There’s a problem with giving cholesterol too much attention: it distracts us from focusing on more powerful ways of lowering heart disease risk such as not smoking, exercising regularly and reducing trans fat, alcohol and sugar consumption.
- stopped smoking
- was physically active for 30 minutes or more a day
- consumed less than 10 (for women) and 14 (for men) standard alcoholic drinks per week
- ate less than 6 teaspoons of sugar each day (read the Sugar Series here)
- avoided trans fats (addressed in future HEBs)
- consumed a diet rich in fibre (addressed in future HEBs)
most people wouldn’t have to worry about their cholesterol levels (see last week’s HEB).
That’s because when you follow these guidelines, your body will effectively self-regulate your blood cholesterol. The exception is people with a rare genetic disorder known as familial hyper-cholesterol-aemia (hyphenated for ease of reading). If this is you, please continue to adhere to your doctor’s advice.
The average person makes about one gram of cholesterol every day, most of it in the liver. The amount you make on a daily basis changes in relation to your dietary intake. If you eat more cholesterol you will make less cholesterol and vice versa.
Cholesterol is also efficiently recycled by the body. The liver excretes it via bile into the digestive tract and about 50% of the excreted cholesterol is reabsorbed back into the blood by the small intestine.
Dietary cholesterol comes from animal foods such as meat, prawns, poultry, egg yolks, cheese, butter and breast milk. Contrary to what I was taught in medical school, eating these foods will NOT elevate small dense atherogenic LDL cholesterol levels. Of course overdoing anything will lead to health issues. However if you allow your body to guide you and if you eat a wide variety of whole foods, you will be fine. We need cholesterol from birth and breast milk contains 14mg of cholesterol per 100g, much the same as in cow’s milk. If you are not lactose intolerant and if you enjoy dairy, there is nothing unhealthy about enjoying full fat dairy products.
Plants do not make cholesterol. Some plant foods such as avocados, peanuts and linseeds actually reduce our absorption of cholesterol because they contain phytosterols that compete with cholesterol and reduce its uptake in the intestine. The key, as always, is a balance between plant and animal foods, determined by listening to your body. Pause before eating or planning your meals and ask yourself what it is you need. Everyone’s balance is different. By learning to tune in to your body you will start to recognise what is nutritionally right for you at any given time.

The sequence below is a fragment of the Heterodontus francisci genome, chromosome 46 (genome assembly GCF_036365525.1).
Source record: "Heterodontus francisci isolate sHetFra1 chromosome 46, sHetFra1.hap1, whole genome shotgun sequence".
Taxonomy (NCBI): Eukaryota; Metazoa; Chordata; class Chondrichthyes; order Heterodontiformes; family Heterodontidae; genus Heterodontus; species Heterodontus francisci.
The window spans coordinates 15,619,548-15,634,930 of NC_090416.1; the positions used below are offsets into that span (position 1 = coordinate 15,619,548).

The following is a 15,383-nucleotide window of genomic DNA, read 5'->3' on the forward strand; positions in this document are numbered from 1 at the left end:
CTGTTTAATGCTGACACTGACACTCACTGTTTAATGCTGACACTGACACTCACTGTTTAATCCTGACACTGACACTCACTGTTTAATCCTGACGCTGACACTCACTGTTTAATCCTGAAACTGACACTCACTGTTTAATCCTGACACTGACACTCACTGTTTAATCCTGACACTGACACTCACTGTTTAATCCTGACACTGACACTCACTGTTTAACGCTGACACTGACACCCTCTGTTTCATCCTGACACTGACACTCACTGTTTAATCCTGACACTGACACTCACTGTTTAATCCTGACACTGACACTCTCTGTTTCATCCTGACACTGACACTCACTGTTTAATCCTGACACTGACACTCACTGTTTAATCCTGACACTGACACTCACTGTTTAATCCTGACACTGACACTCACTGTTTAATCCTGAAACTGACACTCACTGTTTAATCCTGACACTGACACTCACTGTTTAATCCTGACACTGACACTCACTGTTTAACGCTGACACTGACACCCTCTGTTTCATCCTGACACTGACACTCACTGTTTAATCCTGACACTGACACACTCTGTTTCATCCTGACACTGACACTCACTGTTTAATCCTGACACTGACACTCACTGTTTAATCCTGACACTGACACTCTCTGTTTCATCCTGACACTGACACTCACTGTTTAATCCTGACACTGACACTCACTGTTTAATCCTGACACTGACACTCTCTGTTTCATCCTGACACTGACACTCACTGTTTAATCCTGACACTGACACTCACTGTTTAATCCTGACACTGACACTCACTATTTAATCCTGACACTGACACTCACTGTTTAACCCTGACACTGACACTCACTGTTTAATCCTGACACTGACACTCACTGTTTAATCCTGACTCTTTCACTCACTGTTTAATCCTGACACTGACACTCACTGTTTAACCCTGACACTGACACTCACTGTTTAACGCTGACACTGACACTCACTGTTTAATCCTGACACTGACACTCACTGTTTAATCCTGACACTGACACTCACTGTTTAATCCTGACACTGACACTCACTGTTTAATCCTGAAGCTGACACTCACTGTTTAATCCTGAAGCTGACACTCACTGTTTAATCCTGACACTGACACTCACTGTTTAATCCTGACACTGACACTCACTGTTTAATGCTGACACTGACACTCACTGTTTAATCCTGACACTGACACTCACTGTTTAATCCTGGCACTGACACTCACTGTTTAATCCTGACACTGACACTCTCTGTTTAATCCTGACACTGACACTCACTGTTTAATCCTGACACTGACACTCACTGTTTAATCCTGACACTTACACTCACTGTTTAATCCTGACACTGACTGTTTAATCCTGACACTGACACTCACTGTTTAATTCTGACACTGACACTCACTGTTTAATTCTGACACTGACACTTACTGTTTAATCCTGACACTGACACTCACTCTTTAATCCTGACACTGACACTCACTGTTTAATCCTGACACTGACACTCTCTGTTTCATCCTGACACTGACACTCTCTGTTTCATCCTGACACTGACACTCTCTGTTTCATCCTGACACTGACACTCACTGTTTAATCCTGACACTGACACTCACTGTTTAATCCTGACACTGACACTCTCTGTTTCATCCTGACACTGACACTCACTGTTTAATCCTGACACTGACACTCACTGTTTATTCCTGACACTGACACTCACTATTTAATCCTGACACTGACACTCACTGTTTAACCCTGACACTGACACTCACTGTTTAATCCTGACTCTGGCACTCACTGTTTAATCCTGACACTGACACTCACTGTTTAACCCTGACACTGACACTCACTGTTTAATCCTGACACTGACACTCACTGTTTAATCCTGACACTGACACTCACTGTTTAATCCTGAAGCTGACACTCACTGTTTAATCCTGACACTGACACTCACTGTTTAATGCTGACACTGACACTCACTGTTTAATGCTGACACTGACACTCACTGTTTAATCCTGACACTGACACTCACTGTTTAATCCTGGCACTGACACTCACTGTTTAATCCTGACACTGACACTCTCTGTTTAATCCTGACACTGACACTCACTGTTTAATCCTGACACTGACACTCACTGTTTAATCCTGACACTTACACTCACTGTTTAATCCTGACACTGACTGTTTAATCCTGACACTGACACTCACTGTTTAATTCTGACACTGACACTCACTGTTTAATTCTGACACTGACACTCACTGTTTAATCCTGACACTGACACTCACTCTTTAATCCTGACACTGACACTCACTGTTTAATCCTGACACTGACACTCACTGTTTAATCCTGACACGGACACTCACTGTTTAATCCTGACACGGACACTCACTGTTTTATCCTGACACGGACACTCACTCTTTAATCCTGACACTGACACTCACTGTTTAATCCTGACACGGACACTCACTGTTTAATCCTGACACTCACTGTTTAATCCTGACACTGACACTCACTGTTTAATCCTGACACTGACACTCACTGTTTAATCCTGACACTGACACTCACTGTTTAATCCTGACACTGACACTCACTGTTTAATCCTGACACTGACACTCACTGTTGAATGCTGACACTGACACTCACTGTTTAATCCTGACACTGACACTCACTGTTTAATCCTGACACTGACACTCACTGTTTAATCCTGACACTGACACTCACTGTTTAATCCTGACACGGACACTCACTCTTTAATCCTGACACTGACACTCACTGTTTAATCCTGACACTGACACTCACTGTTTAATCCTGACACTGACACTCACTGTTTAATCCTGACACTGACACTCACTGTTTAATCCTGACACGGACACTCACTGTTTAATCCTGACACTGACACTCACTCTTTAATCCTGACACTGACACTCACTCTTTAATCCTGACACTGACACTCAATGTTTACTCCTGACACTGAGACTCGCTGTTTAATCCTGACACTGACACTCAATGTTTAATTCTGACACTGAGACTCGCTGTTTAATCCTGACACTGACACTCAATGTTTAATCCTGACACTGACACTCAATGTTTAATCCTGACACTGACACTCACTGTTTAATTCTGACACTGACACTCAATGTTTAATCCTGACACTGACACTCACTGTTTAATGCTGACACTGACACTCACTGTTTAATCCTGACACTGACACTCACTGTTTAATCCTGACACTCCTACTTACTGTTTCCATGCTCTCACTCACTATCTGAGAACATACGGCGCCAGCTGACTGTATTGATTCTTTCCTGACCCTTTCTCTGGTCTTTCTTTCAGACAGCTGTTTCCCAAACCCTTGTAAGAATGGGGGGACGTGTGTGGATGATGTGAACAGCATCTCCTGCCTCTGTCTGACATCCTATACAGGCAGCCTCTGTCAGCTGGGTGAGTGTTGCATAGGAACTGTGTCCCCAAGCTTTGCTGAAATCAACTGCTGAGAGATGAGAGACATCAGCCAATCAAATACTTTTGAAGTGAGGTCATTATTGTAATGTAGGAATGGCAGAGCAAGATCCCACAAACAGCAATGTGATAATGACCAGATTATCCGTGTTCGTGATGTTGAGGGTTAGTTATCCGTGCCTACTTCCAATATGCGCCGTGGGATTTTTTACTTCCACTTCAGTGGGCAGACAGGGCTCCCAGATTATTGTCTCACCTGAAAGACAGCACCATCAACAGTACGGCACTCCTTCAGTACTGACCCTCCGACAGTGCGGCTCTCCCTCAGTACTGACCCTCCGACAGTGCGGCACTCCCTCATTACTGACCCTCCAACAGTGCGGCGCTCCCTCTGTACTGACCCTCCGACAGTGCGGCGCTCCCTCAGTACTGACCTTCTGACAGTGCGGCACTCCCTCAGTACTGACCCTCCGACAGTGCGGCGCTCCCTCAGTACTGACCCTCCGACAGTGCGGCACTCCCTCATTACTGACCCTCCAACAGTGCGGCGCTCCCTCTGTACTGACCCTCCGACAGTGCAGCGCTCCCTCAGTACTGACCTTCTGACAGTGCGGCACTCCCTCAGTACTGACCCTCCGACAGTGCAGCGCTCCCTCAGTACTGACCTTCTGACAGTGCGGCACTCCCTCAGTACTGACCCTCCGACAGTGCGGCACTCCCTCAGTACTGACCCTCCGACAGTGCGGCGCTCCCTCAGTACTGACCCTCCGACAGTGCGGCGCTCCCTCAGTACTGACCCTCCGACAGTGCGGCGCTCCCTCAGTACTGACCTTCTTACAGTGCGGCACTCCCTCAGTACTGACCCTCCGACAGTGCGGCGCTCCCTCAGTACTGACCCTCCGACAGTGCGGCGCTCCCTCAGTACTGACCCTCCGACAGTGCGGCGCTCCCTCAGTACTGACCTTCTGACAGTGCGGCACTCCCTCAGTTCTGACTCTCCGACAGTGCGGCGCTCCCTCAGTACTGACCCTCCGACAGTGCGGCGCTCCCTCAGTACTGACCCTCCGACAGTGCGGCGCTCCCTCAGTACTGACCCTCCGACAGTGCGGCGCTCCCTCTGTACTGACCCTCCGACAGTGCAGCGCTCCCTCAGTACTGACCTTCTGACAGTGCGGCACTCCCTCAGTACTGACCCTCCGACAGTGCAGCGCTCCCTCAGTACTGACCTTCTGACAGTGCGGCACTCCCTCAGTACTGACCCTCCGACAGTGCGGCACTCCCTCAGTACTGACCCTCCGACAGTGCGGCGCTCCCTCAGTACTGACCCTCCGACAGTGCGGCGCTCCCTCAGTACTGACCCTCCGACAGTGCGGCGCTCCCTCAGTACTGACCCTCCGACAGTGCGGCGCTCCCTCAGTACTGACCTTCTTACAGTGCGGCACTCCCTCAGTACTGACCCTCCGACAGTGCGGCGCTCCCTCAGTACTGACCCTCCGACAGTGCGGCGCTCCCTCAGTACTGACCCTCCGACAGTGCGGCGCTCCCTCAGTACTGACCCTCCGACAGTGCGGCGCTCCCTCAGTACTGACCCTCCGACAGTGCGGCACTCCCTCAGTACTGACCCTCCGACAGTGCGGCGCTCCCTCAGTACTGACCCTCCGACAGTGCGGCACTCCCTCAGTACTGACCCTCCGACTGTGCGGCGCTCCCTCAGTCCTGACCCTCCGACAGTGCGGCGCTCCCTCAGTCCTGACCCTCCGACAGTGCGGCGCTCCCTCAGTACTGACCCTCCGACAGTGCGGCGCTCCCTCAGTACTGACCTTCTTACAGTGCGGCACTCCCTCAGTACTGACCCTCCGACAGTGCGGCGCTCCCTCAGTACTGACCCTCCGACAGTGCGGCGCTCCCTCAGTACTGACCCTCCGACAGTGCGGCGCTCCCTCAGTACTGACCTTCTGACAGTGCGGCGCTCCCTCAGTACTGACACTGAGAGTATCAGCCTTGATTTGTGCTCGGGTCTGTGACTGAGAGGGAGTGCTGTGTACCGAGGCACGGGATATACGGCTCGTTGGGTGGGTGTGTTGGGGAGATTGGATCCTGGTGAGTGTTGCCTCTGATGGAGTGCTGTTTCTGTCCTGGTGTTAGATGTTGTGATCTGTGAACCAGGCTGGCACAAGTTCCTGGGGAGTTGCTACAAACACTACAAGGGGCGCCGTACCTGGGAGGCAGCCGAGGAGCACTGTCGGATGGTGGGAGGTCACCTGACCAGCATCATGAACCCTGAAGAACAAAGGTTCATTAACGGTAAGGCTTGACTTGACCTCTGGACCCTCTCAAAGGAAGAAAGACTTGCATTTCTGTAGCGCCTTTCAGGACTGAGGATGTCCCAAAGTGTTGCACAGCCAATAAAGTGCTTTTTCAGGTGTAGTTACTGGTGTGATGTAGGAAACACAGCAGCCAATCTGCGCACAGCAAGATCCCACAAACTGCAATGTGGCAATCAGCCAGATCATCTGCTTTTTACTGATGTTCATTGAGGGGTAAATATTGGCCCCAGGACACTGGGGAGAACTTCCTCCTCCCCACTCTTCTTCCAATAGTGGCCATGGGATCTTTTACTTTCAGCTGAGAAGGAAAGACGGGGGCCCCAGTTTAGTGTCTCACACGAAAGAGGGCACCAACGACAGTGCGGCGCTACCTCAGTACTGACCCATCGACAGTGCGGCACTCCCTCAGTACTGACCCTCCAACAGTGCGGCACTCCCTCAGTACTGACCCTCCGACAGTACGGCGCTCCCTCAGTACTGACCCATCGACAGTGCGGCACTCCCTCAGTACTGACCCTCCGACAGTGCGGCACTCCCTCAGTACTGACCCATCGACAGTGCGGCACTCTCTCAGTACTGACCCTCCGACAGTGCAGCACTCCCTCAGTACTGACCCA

The reason that cholesterol gets so much attention is because there are drugs that can lower blood cholesterol. No one profits from you going for a walk except you, so walking will get less press than statins (the most frequently prescribed cholesterol-lowering medications).
The issue with statins is that although they are helpful in some people with a high risk of heart disease, they can also have unpleasant side effects such as myalgia (muscle pain), fatigue, digestive problems, mental fuzziness, confusion, memory loss, elevated blood glucose levels and occasionally liver damage. For some people, the muscle soreness and weakness is so severe that they stop exercising and become socially withdrawn – this is far worse than having high cholesterol.
I am not advocating that you abandon your cholesterol-lowering medication if that’s what you’ve been prescribed. I’m merely suggesting that you speak to your doctor if you have concerns about side effects that are reducing your quality of life. Good health is determined by more than blood test results. It’s about feeling alive and having energy and enthusiasm to do what brings you joy and meaning.
Refer to our series on the real effects of sugar on the body by clicking on the links below: